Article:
The NFL preseason really starts once there is a quarterback controversy. Or at least the rumblings of one.
After the New England Patriots wrapped up their joint workouts with the Redskins, Mike Reiss of ESPN Boston felt “Robert Griffin III didn’t look like the best quarterback on his own team.”
In fact, I thought Kirk Cousins was better than him, from the perspective of running the offense, fine-tuned mechanics and how decisively the ball came out of his hand. I wondered if I was alone, and then heard the same sentiment echoed by some others in the Patriots organization.
Griffin attempted just four passes in the preseason opener, completing two for nine yards. Cousins went 9 for 13 for 103 yards, but 64 of those came after the catch. So while it may have looked like Cousins had the better game, expanding the sample size shows us RGIII is the better, more efficient quarterback.
From 2012 to 2013, when Cousins is under center, the Redskins converted for a first down via passing plays just 29.4 percent of the time. With Griffin, 34.2 percent. That’s despite RGIII needing more yards for a first down on average (9.36) than Cousins (8.78).
Washington gained 5.95 yards per passing play with Cousins, 6.46 with Griffin.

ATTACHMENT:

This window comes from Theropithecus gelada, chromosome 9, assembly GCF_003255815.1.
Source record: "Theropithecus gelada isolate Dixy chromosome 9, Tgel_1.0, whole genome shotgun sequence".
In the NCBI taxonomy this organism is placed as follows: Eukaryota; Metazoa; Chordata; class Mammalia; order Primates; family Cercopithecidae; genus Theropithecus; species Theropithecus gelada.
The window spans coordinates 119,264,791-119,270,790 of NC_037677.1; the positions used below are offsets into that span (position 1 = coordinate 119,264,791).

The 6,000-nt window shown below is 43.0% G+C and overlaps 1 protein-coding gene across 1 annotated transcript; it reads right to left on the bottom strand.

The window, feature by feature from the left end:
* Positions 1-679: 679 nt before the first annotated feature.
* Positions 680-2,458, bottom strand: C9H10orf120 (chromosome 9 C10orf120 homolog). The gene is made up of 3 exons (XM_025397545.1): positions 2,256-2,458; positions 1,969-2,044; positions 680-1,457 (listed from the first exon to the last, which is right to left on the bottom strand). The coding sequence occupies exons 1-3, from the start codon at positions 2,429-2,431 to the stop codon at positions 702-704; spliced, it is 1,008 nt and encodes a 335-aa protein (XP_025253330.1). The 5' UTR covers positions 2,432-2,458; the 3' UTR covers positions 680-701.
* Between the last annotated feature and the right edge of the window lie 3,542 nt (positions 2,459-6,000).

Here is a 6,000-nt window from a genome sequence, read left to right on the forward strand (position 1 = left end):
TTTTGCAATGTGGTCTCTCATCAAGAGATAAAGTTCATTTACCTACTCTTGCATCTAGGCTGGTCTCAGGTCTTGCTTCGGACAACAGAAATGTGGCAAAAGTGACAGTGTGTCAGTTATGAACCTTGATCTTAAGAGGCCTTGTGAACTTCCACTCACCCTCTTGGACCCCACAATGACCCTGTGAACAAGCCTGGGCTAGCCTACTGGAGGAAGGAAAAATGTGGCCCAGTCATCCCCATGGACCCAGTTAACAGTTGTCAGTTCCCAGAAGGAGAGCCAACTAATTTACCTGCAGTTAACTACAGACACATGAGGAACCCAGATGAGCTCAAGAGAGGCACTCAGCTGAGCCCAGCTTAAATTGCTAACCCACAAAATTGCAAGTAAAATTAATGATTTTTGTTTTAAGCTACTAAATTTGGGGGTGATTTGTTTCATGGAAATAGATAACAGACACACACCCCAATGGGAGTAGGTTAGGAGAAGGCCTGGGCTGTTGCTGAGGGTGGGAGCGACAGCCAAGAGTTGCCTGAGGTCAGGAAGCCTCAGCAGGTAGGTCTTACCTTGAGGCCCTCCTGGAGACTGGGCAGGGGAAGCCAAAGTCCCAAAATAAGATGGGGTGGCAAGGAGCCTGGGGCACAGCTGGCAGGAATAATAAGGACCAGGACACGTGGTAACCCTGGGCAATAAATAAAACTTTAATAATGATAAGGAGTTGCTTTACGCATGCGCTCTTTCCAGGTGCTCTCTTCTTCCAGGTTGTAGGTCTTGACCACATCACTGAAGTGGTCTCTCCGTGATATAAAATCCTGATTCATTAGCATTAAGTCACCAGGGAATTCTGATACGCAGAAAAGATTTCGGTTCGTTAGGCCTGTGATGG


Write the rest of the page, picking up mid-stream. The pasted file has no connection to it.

Cousins turned the ball over 14 times on 211 plays (6.6 percent) while Griffin had just 24 over 919 plays (2.6 percent).
Griffin has a 36-to-17 touchdown-to-interception ratio while Cousins is 8 to 10.
By almost any measure, Griffin is the more efficient quarterback.
If there is a risk to having Griffin under center, it is his propensity to go for the big play.
“I like his progress, I like the fact that he works hard, he studies the game hard, he’s very accountable,” Coach Jay Gruden said. “The only negative on him, if there is one, is he wants every play to be a touchdown. And it drives me crazy. It’s a good thing, but sometimes, it’s not a good thing, you know what I mean? Does that make sense?”
It does make sense, way more than starting Cousins over Griffin ever would.